by Shannon Hochman
Imagine for a second that your entire family was murdered and you were presented with a chance to seek revenge. Would you do it no matter what the cost? Would you pay with your soul? Ciel Phantomhive did, and for the price, he’s gotten top-notch service. Mysteriously reappearing after the fire that took his parents, Ciel takes his place as the new Earl Phantomhive, a butler named Sebastian dressed all in black at his side.
So is the premise of Yana Toboso’s manga Kuroshitsuji, or simply Black Butler for those who are not familiar with the Japanese title. The story chases Ciel and Sebastian as they take Victorian England by storm, tearing through the underworld that soils the Queen’s empire in search of the ones that destroyed Ciel’s childhood. Playing off his demonic talents as the expected duties of a good butler, Sebastian gives Ciel the upper hand in this quest as they combat everything from Jack the Ripper to Ciel’s obnoxious fiancée, Elizabeth.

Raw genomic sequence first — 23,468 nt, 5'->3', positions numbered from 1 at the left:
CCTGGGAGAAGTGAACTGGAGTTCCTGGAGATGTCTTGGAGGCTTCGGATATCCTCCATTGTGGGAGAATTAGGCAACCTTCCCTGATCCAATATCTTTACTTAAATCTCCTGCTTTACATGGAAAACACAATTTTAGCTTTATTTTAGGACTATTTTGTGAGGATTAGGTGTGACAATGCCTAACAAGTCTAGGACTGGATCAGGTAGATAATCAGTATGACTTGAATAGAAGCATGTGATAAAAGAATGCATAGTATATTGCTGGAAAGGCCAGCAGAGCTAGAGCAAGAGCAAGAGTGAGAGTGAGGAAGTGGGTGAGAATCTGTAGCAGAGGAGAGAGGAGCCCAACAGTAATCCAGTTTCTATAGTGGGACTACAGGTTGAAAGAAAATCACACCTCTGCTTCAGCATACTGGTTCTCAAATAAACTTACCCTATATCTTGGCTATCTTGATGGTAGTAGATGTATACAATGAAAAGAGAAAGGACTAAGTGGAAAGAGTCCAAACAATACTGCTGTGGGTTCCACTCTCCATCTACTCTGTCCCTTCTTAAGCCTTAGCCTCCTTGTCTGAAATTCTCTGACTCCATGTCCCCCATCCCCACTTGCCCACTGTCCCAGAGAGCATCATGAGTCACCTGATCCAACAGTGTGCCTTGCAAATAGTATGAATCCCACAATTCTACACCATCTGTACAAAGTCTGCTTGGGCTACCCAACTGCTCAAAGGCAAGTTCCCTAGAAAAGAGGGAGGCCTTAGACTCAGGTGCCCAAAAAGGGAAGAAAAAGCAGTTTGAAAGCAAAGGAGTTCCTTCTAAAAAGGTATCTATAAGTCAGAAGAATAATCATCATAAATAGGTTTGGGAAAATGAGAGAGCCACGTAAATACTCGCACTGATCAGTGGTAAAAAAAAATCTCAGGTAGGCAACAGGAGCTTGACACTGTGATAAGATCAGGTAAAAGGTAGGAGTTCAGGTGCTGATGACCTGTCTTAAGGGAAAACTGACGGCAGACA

The appeal in Black Butler obviously lies mainly in the Faustian relationship between Ciel and Sebastian, who both have their own dark motivations that tie them together. But more so than that, the dark, intriguining story is balanced incredibly well, easily transitioning from flesh-ripping action for a well-placed laugh or a sentimental moment, keeping this manga in the nebulous realm that hovers between shonen and shoujo. The artwork is also a treat, and though it is not quite as tight as your typical shonen title, it hits the mark when it needs to. Toboso does not take any shortcuts when it comes to drawing action scenes and doesn’t shy away from backgrounds or detail. If anything, sign on for the incredible Victorian era wardrobe, which is authentic enough to place the period, but modernized with a flair of Loli-Goth that is rather fitting for some of the story’s darker tones and the stuff of cosplay fantasies.
The manga is now being printed by Yen Press and definitely worth checking out, even if you have already seen both seasons of the anime (the first of which is being released in North America in early 2011). The manga’s story goes in a completely different direction than that of the anime, much like Full Metal Alchemist. Though already popular on the convention circuit, it’s clear that Black Butler is on the cusp of exploding onto the mainstream scene, so be sure to jump onto the bandwagon quickly so that you can say you were there before it was cool.